put the lie to (something)

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put the lie to (something)

To refute or counter something; to show something to be incorrect or false. Her dejected demeanor put the lie to her statement that she was doing great. I have evidence putting lie to the president's claims that he never violated the tax code as a private citizen.
See also: lie, put, to
Farlex Dictionary of Idioms. © 2015 Farlex, Inc, all rights reserved.

put the lie to

To show to be false or inaccurate.
See also: lie, put, to
American Heritage® Dictionary of the English Language, Fifth Edition. Copyright © 2016 by Houghton Mifflin Harcourt Publishing Company. Published by Houghton Mifflin Harcourt Publishing Company. All rights reserved.
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References in periodicals archive ?
But, that is not the case, putting the lie to this line of reasoning.
And American politics, like New England weather, has a habit of confounding the experts and putting the lie to predictions.
Backing the armed struggle of the Libyan people came less than a month since President Barak Obama on February 11 hailed the Egyptians' "shouting 'Silmiya, Silmiya'" - thus adding the Arabic word to the international language lexicon - because the "Egyptians have inspired us, and they've done so by putting the lie to the idea that justice is best gained by violence ..
administration was in full gear backing the Libyan armed violent revolt, which has turned into a full scale civil war, despite being the same world power who officially label the legitimate (according to the charter of the United Nations) armed defense of the Palestinian people against the 34- year old foreign military occupation of Israel as "terrorism." Backing the armed struggle of the Libyan people came less than a month since President Barak Obama on February 11 hailed the Egyptians' "shouting 'Silmiya, Silmiya'" -- thus adding the Arabic word to the international language lexicon -- because the "Egyptians have inspired us, and they've done so by putting the lie to the idea that justice is best gained by violence ..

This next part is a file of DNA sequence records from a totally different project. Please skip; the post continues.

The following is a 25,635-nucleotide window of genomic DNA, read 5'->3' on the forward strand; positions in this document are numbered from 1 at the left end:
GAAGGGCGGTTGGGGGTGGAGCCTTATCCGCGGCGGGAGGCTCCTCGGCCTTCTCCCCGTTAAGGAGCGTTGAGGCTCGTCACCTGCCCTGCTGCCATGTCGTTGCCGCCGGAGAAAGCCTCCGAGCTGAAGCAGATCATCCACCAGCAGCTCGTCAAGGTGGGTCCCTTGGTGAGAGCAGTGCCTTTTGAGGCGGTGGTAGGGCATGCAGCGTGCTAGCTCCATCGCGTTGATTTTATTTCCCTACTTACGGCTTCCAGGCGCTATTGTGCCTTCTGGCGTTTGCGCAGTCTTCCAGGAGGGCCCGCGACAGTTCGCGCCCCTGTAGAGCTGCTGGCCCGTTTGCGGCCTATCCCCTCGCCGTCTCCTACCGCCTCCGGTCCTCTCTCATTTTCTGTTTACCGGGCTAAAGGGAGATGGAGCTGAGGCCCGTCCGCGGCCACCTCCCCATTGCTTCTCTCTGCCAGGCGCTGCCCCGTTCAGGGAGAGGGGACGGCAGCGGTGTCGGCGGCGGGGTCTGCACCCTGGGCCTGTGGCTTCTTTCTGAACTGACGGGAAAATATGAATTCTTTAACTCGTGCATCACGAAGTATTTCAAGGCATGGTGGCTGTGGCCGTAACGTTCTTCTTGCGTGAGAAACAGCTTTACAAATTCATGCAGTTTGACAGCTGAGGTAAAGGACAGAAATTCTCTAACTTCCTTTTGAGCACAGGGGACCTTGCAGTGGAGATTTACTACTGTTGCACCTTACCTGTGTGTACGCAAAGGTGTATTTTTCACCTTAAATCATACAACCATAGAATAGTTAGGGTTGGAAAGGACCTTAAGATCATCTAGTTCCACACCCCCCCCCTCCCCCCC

Mr Obama added: "Egyptians have inspired us, and they've done so by putting the lie to the idea that justice is best gained by violence.
Mr Obama said: "Egyptians have inspired us, and they've done so by putting the lie to the idea that justice is best gained by violence.
One is as likely to find a straight iambic pentameter--"To enter rot and raise no arm and shout!"--in one of his looser poems as in these set forms (one of the Byronic eighteeners is actually a footnote to another one, putting the lie to any notion of "closed" form).
With labor statistics putting the lie to that, Obama has now begun to talk of "jobs saved"--in some cases in places that don't exist.
This is just the latest case of an Israeli government's actions putting the lie to its words.
In 1978, he won his third world championship title, putting the lie to the old boxing adage "they never come back".
Guttenplan, whose own unpublished biography of Izzy is much anticipated, with putting the lie to the allegations of those who tried, a few years ago, to argue that he was some sort of Soviet agent.
We may be reminded by these pairs that Jesus has promised to be present wherever two or three are gathered together in his name (Mt 18:20), putting the lie to individualized or competitive endeavors done in the name of the Holy One.
Lie #4--It Will Be Easy: Iraq as a "Cakewalk." "The capture of Saddam Hussein does not mean the end of violence in Iraq," Bush admitted, putting the lie to the idiotic and arrogant statements by Defense Secretary Donald Rumsfeld and others that policing Iraq would be a simple matter that could be quickly delegated to Iraqis as soon as they stopped celebrating the US military's arrival and cleaned up all those flowers they were going to throw.
The only reports of looting came from Ottawa, putting the lie to the stereotype that Americans are less well-behaved than their neighbors to the north.
Just before the conference, President Bush, in the company of foreign-policy savant Bono of the rock group U2, announced during a speech to the Inter-American Development Bank a steep increase in American foreign aid, to the tune of five billion taxpayer dollars over the next three years - effectively putting the lie to any lingering claims of his fiscal conservatism.